41.Subsection (9) provides that, in relation to sections 9 to 14 (with the exception of section 14(4)), when an application for a building warrant or for an amendment to a building warrant is made, the building regulations which apply are those in force at the time of the application for the building warrant i.e. not any earlier version and, in the case of an application for an amendment to a warrant, not any later version incorporating changes made since the original application for the warrant. However, any relaxation or dispensation which may have been issued in relation to a building regulation after a building warrant has been granted will apply to that building warrant provided the applicant applies for an amendment to the warrant.

42.Subsection (10) provides that the provisions in sections 9 and 10 do not prevent a local authority from refusing to grant a building warrant under provisions in any other enactment.

Section 10: Building warrants: extension, alteration and conversion

43.This section sets out further grounds for refusal of an application for a building warrant or amendment to a building warrant where the application relates to the extension to a building, or alteration or conversion of all or part of a building. The first ground for refusal, specified in subsection (2), is that a whole building which complied with building regulations at the time of the application will, in the verifier’s opinion, fail to comply with the regulations as a result of the extension, alteration or conversion. An example might be where an extension to be added to a hotel would block the fire escapes i.e. the extension on its own might comply with building regulations but the hotel no longer would as a result of the extension.

44.The second ground, specified in subsection (3), is that a whole building which failed to comply with building regulations at the time of the application will fail to comply to a greater degree as a result of the extension, alteration or conversion. An example might be a building which has an inadequate number of toilets and for which an extension, with no additional toilets, is proposed. The result of building the extension would be that the building would fail to meet the requirements for toilet provision to a greater degree than it did previously.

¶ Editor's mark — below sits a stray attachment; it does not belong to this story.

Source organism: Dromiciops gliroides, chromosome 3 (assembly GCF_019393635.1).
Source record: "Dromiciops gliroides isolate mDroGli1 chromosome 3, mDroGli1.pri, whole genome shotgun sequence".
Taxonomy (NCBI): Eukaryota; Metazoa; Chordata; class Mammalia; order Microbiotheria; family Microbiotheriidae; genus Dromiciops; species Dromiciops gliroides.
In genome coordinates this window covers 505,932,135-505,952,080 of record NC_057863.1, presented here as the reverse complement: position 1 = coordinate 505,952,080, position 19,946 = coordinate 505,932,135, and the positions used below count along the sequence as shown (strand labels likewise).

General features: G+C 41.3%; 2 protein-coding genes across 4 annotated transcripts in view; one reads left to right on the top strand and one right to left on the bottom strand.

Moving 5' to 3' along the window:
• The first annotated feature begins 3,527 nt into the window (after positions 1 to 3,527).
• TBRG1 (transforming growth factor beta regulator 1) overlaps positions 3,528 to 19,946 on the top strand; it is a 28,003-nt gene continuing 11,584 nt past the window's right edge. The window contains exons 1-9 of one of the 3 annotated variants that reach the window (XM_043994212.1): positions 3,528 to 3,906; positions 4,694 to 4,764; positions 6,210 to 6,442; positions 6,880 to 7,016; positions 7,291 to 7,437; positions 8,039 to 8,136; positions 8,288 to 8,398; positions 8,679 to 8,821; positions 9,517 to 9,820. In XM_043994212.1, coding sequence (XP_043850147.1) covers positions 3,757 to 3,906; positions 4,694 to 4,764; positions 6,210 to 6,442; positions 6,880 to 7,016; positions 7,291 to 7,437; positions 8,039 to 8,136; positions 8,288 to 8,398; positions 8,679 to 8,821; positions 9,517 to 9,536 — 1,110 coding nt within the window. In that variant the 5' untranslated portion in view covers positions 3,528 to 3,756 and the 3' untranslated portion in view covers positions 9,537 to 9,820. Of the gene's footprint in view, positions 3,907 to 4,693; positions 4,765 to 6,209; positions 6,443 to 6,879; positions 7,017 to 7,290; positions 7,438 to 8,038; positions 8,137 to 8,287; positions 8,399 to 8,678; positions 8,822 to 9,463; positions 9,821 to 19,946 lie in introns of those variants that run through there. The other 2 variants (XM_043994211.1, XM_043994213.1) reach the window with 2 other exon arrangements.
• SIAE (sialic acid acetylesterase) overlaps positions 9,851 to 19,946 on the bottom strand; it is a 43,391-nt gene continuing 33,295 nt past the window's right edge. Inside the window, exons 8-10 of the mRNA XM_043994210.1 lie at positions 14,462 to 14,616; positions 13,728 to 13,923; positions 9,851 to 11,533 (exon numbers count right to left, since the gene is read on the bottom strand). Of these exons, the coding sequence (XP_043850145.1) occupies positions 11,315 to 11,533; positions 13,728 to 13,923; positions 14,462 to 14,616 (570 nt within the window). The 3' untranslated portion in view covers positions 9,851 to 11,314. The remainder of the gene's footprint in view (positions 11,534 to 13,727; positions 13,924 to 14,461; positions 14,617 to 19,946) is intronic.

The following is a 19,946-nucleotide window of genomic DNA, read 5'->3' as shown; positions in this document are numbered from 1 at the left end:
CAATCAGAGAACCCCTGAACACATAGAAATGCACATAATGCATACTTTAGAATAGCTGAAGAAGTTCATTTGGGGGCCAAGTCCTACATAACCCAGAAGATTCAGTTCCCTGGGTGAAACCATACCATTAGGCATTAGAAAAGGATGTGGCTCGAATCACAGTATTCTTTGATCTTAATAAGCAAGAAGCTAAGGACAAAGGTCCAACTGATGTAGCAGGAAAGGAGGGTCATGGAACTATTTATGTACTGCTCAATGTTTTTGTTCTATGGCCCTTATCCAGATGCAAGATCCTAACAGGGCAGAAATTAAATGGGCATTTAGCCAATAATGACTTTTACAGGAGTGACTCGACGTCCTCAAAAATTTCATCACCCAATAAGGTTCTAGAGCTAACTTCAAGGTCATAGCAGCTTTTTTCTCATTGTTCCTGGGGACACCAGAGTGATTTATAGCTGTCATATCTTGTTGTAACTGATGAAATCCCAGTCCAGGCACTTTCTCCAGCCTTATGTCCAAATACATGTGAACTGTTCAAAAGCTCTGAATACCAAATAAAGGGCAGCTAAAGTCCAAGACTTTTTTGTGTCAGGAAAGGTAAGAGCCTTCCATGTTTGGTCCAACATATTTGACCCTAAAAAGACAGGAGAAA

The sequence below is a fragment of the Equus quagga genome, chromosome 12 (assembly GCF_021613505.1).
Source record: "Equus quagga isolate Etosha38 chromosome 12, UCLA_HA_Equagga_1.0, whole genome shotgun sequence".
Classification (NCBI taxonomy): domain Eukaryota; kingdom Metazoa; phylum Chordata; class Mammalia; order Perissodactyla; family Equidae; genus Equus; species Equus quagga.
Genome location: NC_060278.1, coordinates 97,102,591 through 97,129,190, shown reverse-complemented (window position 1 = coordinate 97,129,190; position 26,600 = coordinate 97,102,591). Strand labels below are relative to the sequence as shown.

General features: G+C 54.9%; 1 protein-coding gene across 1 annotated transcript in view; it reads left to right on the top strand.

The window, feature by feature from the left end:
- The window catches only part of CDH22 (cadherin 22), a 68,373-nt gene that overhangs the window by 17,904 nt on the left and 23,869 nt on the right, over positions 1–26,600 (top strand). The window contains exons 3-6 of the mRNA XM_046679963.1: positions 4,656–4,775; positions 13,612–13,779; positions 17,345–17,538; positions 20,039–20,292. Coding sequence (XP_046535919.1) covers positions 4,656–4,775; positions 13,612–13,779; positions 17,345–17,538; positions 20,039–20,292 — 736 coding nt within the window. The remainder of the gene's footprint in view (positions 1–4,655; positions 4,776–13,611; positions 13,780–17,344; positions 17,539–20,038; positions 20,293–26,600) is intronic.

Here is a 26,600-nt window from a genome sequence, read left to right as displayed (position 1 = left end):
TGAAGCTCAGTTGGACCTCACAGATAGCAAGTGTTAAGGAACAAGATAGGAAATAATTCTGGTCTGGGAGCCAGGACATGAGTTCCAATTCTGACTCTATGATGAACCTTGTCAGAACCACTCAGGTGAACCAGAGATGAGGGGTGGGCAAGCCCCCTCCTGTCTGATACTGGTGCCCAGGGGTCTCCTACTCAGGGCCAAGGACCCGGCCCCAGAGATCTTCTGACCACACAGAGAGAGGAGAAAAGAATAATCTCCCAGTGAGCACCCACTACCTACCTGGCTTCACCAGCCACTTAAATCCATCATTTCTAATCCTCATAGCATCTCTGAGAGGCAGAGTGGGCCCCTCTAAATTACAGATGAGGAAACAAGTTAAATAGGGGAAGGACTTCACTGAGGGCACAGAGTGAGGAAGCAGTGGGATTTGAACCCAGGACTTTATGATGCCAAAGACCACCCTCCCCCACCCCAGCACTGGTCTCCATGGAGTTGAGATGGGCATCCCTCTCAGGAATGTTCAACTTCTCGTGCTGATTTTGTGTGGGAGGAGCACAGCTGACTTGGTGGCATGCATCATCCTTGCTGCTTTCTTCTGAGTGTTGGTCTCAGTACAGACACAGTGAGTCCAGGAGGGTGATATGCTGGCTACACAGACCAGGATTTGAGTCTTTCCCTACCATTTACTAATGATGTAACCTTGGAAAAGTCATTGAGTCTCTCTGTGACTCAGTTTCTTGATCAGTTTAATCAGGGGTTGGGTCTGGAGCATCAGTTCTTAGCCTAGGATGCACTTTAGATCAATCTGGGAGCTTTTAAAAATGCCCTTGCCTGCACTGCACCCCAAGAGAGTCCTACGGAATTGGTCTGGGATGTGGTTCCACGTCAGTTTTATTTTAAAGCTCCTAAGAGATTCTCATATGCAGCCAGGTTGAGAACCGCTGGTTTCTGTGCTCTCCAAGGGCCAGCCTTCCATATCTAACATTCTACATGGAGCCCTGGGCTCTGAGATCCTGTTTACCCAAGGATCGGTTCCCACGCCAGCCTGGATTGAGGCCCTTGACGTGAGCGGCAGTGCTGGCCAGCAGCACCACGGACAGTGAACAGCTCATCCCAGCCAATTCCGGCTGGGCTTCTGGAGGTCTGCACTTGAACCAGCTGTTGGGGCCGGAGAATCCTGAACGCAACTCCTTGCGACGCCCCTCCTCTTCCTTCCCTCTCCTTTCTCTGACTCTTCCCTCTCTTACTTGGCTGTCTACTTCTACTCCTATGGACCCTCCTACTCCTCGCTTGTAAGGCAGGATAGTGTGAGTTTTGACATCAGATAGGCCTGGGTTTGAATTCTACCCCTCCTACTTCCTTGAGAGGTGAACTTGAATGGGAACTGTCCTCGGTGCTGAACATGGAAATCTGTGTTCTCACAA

Section 11: Building warrants: certification of design

45.This section enables a certificate from an approved certifier of design (appointed under section 7) to be submitted with an application for a building warrant or amendment to a building warrant. It provides that a verifier must accept the validity of the facts that are being certified by the certificate. Such a certificate might, for example, certify that an innovative design for the conservation of fuel and power or in relation to the usability and accessibility of a building for all potential users fulfils the requirements of building regulations. Subsection (4) creates an offence in relation to the issuing of a certificate of design by any approved certifier of design. These approved certifiers must not knowingly or recklessly issue such certification containing a statement which is false or misleading.

Section 12: Building warrants: reference to Ministers